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Monday, October 26, 2020

Anti-tuberculosis drug out of supply in Mumbai

The city has the highest concentration of drug-resistant patients. In 2017, Mumbai recorded 5,560 such cases followed by 5,495 in 2018.

By: Express News Service | Mumbai | March 4, 2020 4:07:10 am
The doctor added that adult patients could still rely on Bedaquiline, another TB drug for drug-resistant patients, which was also limited in supply. (Thinkstock/File)

The stock-out of Delamanid drug, administered to extensively drug-resistant tuberculosis patients, has severely impacted the treatment of patients, especially those suffering from paediatric TB, in Mumbai.

The city has the highest concentration of drug-resistant patients. In 2017, Mumbai recorded 5,560 such cases followed by 5,495 in 2018. Of them, about 25 to 30 per cent patients, who have stopped responding to multiple first and second line drugs, will require Delamanid. Data from the Mumbai TB office shows that so far 110 patients have been administered the life-saving drug for a six-month course.

“For the past three months, we have received no supply of the drug,” said a doctor attached with government-run Group of TB Hospitals in Sewri. The doctor said the delay in supply had affected paediatric TB cases, in the age group of 11 to 18, who rely on this drug for fighting the drug-resistant bacteria strain.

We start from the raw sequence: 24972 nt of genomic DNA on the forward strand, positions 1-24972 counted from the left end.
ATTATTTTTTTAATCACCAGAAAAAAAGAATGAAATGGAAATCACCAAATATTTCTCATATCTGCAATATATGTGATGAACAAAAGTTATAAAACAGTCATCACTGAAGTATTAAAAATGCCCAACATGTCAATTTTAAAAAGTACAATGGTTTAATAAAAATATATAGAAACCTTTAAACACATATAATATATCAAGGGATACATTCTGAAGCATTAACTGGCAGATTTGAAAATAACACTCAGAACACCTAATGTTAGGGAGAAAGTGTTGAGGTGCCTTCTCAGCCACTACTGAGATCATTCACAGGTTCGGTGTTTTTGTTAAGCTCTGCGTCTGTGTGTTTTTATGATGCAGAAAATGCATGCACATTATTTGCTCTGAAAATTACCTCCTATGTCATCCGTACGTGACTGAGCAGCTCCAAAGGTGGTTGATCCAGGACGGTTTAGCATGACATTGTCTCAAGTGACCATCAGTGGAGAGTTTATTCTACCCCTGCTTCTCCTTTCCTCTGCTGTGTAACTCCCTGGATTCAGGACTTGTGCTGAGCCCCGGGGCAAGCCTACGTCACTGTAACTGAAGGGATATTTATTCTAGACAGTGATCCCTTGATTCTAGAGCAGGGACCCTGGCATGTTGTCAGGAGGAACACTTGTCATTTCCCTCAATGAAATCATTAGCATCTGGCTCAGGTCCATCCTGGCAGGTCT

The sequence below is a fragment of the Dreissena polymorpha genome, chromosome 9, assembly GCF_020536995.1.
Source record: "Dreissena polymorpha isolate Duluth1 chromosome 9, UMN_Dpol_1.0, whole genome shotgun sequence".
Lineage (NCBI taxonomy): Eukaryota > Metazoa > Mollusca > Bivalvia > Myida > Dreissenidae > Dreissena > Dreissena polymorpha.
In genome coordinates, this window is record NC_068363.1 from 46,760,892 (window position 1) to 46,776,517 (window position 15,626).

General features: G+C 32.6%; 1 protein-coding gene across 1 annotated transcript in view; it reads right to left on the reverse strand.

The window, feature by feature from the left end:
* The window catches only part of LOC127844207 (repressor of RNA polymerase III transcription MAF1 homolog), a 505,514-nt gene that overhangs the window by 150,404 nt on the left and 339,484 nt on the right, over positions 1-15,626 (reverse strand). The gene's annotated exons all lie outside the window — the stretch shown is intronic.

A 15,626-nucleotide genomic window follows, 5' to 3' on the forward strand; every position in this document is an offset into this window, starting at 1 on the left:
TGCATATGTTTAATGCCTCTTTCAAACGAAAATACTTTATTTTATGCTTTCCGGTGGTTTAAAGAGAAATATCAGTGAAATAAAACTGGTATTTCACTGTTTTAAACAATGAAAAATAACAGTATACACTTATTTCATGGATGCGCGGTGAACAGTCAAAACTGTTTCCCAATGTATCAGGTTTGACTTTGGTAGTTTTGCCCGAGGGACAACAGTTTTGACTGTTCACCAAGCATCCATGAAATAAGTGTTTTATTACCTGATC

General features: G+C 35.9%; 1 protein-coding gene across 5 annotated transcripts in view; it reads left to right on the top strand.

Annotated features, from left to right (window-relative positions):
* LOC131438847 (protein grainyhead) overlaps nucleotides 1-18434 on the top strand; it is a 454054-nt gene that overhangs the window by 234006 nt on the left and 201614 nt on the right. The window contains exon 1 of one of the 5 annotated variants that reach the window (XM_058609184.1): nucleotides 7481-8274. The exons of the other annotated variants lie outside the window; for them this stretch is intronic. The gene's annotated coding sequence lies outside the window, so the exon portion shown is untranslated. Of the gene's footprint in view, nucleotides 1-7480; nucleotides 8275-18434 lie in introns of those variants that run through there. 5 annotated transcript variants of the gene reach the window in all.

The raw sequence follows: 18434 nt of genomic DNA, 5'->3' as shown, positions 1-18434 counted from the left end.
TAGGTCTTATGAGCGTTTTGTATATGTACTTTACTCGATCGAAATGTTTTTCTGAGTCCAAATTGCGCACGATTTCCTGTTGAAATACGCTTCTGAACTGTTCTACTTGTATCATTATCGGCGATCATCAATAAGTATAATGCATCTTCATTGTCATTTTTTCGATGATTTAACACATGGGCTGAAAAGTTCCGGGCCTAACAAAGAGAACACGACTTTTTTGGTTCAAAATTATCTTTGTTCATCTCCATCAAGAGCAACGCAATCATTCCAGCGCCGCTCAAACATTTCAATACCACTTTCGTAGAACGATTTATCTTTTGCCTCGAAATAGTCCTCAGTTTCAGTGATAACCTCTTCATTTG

The doctor added that adult patients could still rely on Bedaquiline, another TB drug for drug-resistant patients, which was also limited in supply.

Delamanid is manufactured by Otsuka Pharmaceutical, a Japanese firm. The government approved the drug in 2017 and 400 courses were procured. In January 2019, the drug was rolled out for patients. Maharashtra has received maximum number of courses to date.

In Govandi Shatabdi hospital, where several children were given the drug, Dr Aparna Iyer from Medecins Sans Frontieres (MSF) said in the absence of Delamanid, a cocktail of other TB drugs was being administered to patients.

“They are not as effective as Delamanid, but it is the only alternative. Based on each patient’s resistance to drugs, we create a regimen,” she said. According to Dr Pranita Tipre, in-charge of Mumbai TB office under Revised National Tuberculosis Control Programme (RNTCP), for 110 patients, a full six-month course was taken from the central government.

“Because of that, no patient’s regimen is left midway. All these patients will be able to complete their six-month course,” she said. But the RNTCP has not put new patients under treatment until fresh supplies come, she added.

When contacted, K S Sachdeva, deputy director general of Central TB Division, said a fresh order was placed last month for Delamanid. “We are waiting for the company to supply. It can take until April,” he said.

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